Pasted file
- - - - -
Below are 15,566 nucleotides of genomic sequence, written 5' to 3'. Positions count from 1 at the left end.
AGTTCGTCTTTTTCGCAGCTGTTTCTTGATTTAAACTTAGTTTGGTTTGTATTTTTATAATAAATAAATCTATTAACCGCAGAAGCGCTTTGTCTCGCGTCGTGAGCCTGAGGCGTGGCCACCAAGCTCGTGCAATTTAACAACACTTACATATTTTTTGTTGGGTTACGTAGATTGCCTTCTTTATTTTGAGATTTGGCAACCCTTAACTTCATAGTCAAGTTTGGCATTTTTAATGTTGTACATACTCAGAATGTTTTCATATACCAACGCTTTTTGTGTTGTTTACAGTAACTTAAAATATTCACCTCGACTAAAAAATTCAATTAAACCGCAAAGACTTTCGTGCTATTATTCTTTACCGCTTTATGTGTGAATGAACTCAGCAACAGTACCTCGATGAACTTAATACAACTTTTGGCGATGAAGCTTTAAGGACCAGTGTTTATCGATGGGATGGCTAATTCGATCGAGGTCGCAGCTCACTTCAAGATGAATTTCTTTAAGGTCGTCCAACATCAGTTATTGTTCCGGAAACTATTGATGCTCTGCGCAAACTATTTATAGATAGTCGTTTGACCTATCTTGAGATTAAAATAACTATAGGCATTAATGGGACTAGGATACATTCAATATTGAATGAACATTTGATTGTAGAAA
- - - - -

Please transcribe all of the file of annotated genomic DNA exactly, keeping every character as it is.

Below are 15,566 nucleotides of genomic sequence, written 5' to 3'. Positions count from 1 at the left end.
AGTTCGTCTTTTTCGCAGCTGTTTCTTGATTTAAACTTAGTTTGGTTTGTATTTTTATAATAAATAAATCTATTAACCGCAGAAGCGCTTTGTCTCGCGTCGTGAGCCTGAGGCGTGGCCACCAAGCTCGTGCAATTTAACAACACTTACATATTTTTTGTTGGGTTACGTAGATTGCCTTCTTTATTTTGAGATTTGGCAACCCTTAACTTCATAGTCAAGTTTGGCATTTTTAATGTTGTACATACTCAGAATGTTTTCATATACCAACGCTTTTTGTGTTGTTTACAGTAACTTAAAATATTCACCTCGACTAAAAAATTCAATTAAACCGCAAAGACTTTCGTGCTATTATTCTTTACCGCTTTATGTGTGAATGAACTCAGCAACAGTACCTCGATGAACTTAATACAACTTTTGGCGATGAAGCTTTAAGGACCAGTGTTTATCGATGGGATGGCTAATTCGATCGAGGTCGCAGCTCACTTCAAGATGAATTTCTTTAAGGTCGTCCAACATCAGTTATTGTTCCGGAAACTATTGATGCTCTGCGCAAACTATTTATAGATAGTCGTTTGACCTATCTTGAGATTAAAATAACTATAGGCATTAATGGGACTAGGATACATTCAATATTGAATGAACATTTGATTGTAGAAA